Half of these are on TMax 400 found in a camera on the shelf…the other half on HP5+. Both are pushed to ISO 800, and developed in D76.
Found a half-shot roll from the summer sitting in the F100, and finished it today.
The first 8 are on Kodak Gold, shot on the MP. The next 17 are on Agfa Vista 200 from the F100 (as an aside, the 50/1.4G is hugely underrated on film) and Agfa Vista 200 just might be my “forever desert island outside film”–too bad it too has been discontinued.
Anyway, if you hadn’t already done the math, the title refers to the galaxies apart that the summer and the winter now seem…
This is Agfa Scala 160–but traditionally developed in D-76, instead of R100. (Yes, it is somewhat a waste of the film, but I lost a roll’s worth of developer anyway…)
Granted, the negatives do not look as cool as the positives would have, but in this day and age, I can’t help but wonder if the relevance of transparency film has really passed. Slide film is more difficult to expose properly, harder to scan, and certainly more difficult to develop. Given the ability to post-process (adjust blacks and contrast, mainly…) the resulting look is nearly identical. Been there, done that…but otherwise hard to make the argument for reversal developing.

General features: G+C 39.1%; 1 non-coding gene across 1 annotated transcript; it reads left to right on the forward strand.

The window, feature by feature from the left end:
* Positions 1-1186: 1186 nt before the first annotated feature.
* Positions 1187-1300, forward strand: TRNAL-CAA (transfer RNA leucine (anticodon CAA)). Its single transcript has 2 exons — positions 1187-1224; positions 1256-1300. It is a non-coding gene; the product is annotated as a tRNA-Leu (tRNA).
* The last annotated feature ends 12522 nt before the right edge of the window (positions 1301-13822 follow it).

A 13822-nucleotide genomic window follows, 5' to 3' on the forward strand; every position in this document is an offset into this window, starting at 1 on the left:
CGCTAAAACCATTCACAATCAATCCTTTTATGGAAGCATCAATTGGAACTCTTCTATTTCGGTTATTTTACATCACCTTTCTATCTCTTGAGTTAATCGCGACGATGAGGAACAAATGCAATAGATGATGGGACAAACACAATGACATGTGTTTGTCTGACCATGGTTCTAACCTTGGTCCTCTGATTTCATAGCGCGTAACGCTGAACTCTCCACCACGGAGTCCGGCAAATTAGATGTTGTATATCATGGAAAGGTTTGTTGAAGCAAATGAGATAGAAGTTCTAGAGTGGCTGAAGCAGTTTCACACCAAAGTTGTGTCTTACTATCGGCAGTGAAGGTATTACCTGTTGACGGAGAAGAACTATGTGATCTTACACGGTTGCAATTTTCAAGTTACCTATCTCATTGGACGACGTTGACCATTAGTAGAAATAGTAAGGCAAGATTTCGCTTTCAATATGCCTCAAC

“The Producer Special”
I thought I had a problem with the calibration on my Nokton–these were all shot at f/1.2
As you can see, I do not.
…and one for me!!
Kind of like the last “Watermelon” but with less filmy goodness.
(Sorry ’bout the whole mess!!)
Have a great weekend,